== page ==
Golden syrup
Golden syrup is a pale treacle. It is a thick, amber-colored form of inverted sugar syrup, made in the process of refining sugar cane juice into sugar, or by treatment of a sugar solution with acid. It is used in a variety of baking recipes and desserts. It has an appearance similar to honey, and...

as the fluid, and the technique is used industrially to check the viscosity of fluids used in processes. Several school experiments often involve varying the temperature and/or concentration of the substances used in order to demonstrate the effects this has on the viscosity. Industrial methods include many different oil
Oil
An oil is any substance that is liquid at ambient temperatures and does not mix with water but may mix with other oils and organic solvents. This general definition includes vegetable oils, volatile essential oils, petrochemical oils, and synthetic oils....

s, and polymer
Polymer
A polymer is a large molecule composed of repeating structural units. These subunits are typically connected by covalent chemical bonds...

liquids such as solutions.

The importance of Stokes' law is illustrated by the fact that it played a critical role in the research leading to at least 3 Nobel Prizes.

Stokes' law is important to understanding the swimming of microorganism
Microorganism
A microorganism or microbe is a microscopic organism that comprises either a single cell , cell clusters, or no cell at all...

s and sperm
Sperm
The term sperm is derived from the Greek word sperma and refers to the male reproductive cells. In the types of sexual reproduction known as anisogamy and oogamy, there is a marked difference in the size of the gametes with the smaller one being termed the "male" or sperm cell...

; also, the sedimentation
Sedimentation
Sedimentation is the tendency for particles in suspension to settle out of the fluid in which they are entrained, and come to rest against a barrier. This is due to their motion through the fluid in response to the forces acting on them: these forces can be due to gravity, centrifugal acceleration...

, under the force of gravity, of small particles and organisms, in water.

In air, the same theory can be used to explain why small water droplets (or ice crystals) can remain suspended in air (as clouds) until they grow to a critical size and start falling as rain (or snow and hail). Similar use of the equation can be made in the settlement of fine particles in water or other fluids.

In Stokes flow, at very low Reynolds number, the convective acceleration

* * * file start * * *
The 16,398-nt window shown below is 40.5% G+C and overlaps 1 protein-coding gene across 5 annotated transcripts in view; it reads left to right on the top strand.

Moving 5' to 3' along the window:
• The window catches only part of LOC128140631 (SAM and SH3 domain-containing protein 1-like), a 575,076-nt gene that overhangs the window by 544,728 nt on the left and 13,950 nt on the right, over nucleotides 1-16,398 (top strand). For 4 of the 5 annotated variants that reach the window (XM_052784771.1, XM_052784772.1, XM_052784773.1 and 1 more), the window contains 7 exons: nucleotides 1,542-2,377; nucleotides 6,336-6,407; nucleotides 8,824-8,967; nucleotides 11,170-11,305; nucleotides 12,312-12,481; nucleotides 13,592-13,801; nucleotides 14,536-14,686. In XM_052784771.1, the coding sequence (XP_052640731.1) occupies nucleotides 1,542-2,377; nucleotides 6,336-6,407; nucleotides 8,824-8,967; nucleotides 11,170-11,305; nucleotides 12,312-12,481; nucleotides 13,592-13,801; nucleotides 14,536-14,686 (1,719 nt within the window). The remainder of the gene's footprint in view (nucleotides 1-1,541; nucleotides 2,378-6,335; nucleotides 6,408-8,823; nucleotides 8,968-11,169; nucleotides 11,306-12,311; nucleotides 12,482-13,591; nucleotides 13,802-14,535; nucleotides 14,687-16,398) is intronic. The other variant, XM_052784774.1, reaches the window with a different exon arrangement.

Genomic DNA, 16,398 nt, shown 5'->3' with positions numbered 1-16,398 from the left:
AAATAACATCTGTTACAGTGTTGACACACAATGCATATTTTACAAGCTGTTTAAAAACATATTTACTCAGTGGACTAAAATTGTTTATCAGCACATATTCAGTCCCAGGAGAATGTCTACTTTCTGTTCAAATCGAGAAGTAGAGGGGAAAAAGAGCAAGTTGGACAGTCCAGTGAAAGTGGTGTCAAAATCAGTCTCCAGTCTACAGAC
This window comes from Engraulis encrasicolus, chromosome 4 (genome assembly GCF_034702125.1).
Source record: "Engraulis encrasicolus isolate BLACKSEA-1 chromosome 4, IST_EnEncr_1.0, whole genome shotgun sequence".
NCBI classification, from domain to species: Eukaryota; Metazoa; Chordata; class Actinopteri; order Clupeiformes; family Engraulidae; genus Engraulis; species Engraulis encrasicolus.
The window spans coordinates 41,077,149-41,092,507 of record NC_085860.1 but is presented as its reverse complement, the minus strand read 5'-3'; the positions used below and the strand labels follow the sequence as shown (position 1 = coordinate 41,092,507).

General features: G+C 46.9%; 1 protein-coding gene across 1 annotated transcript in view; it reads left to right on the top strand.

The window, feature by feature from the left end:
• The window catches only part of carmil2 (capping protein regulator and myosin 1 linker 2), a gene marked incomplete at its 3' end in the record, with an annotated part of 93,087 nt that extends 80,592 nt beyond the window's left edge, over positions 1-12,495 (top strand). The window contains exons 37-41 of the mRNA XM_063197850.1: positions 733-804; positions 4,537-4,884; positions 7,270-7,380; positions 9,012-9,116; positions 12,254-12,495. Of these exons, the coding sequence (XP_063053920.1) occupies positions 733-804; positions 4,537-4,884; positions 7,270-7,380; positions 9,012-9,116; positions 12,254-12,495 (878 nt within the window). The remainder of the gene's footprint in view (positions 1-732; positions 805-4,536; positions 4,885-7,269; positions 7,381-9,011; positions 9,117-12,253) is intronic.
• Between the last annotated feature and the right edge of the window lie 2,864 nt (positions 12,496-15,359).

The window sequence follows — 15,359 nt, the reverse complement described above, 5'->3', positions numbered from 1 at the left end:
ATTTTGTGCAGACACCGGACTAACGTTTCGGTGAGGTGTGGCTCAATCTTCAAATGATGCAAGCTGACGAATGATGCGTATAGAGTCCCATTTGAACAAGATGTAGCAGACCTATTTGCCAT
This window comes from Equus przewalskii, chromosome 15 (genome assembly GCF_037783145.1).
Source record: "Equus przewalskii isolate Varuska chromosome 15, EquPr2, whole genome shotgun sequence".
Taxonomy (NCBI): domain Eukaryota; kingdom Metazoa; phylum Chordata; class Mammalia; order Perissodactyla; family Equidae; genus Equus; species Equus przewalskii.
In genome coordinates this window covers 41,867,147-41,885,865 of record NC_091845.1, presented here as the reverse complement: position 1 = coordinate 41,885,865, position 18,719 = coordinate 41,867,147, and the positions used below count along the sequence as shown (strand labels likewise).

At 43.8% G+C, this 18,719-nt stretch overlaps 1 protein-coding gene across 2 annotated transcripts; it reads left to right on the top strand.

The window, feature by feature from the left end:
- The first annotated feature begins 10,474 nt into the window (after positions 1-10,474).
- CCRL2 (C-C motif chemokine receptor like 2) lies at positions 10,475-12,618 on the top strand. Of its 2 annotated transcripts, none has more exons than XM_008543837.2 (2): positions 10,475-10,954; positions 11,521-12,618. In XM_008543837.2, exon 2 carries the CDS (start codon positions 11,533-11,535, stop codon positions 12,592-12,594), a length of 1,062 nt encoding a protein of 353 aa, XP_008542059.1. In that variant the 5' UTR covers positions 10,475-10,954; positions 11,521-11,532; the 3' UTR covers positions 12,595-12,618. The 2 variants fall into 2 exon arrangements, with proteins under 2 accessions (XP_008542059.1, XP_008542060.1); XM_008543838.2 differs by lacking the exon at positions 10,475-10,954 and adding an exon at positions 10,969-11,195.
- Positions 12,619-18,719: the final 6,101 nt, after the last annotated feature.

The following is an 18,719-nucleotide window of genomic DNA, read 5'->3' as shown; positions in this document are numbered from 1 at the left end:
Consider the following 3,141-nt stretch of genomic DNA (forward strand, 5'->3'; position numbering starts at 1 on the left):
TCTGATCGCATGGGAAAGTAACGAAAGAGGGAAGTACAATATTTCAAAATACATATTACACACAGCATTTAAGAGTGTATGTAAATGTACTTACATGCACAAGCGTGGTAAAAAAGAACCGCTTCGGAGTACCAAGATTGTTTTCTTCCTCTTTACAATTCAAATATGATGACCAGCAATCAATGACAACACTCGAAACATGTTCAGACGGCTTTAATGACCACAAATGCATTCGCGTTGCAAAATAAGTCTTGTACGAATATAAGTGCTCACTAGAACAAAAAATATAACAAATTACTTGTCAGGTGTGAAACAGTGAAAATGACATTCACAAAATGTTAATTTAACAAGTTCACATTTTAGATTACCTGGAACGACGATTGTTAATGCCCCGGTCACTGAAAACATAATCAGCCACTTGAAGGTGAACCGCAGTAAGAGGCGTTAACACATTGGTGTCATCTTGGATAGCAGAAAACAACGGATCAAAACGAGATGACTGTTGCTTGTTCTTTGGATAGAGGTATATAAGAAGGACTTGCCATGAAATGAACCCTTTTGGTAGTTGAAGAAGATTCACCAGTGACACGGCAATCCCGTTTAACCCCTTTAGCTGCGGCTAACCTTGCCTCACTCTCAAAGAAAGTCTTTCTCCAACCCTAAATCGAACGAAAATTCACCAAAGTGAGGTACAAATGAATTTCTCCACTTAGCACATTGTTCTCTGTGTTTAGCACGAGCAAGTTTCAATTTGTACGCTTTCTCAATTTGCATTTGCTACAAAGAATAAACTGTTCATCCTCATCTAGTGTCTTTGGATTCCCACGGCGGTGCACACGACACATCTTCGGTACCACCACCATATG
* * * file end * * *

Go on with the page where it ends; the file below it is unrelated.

Advection, in chemistry, engineering and earth sciences, is a transport mechanism of a substance, or a conserved property, by a fluid, due to the fluid's bulk motion in a particular direction. An example of advection is the transport of pollutants or silt in a river. The motion of the water carries...

terms in the Navier–Stokes equations are neglected. Then the flow equations become, for an incompressible
Incompressible flow
In fluid mechanics or more generally continuum mechanics, incompressible flow refers to flow in which the material density is constant within an infinitesimal volume that moves with the velocity of the fluid...

where:
• p is the fluid pressure (in Pa),
• u is the flow velocity
Flow velocity
In fluid dynamics the flow velocity, or velocity field, of a fluid is a vector field which is used to mathematically describe the motion of a fluid...

(in m/s), and
• ω is the vorticity (in s-1), defined as

By using some vector calculus identities, these equations can be shown to result in Laplace's equation
Laplace's equation
In mathematics, Laplace's equation is a second-order partial differential equation named after Pierre-Simon Laplace who first studied its properties. This is often written as:where ∆ = ∇² is the Laplace operator and \varphi is a scalar function...

s for the pressure and each of the components of the vorticity vector:
and

Additional forces like those by gravity and buoyancy have not been taken into account, but can easily be added since the above equations are linear, so linear superposition of solutions and associated forces can be applied.

### Flow around a sphere

For the case of a sphere in a uniform far field flow, it is advantageous to use a cylindrical coordinate system
Cylindrical coordinate system
A cylindrical coordinate system is a three-dimensional coordinate systemthat specifies point positions by the distance from a chosen reference axis, the direction from the axis relative to a chosen reference direction, and the distance from a chosen reference plane perpendicular to the axis...

( r , φ , z ). The z–axis is through the centre of the sphere and aligned with the mean flow direction, while r is the radius as measured perpendicular to the z–axis. The origin
Origin (mathematics)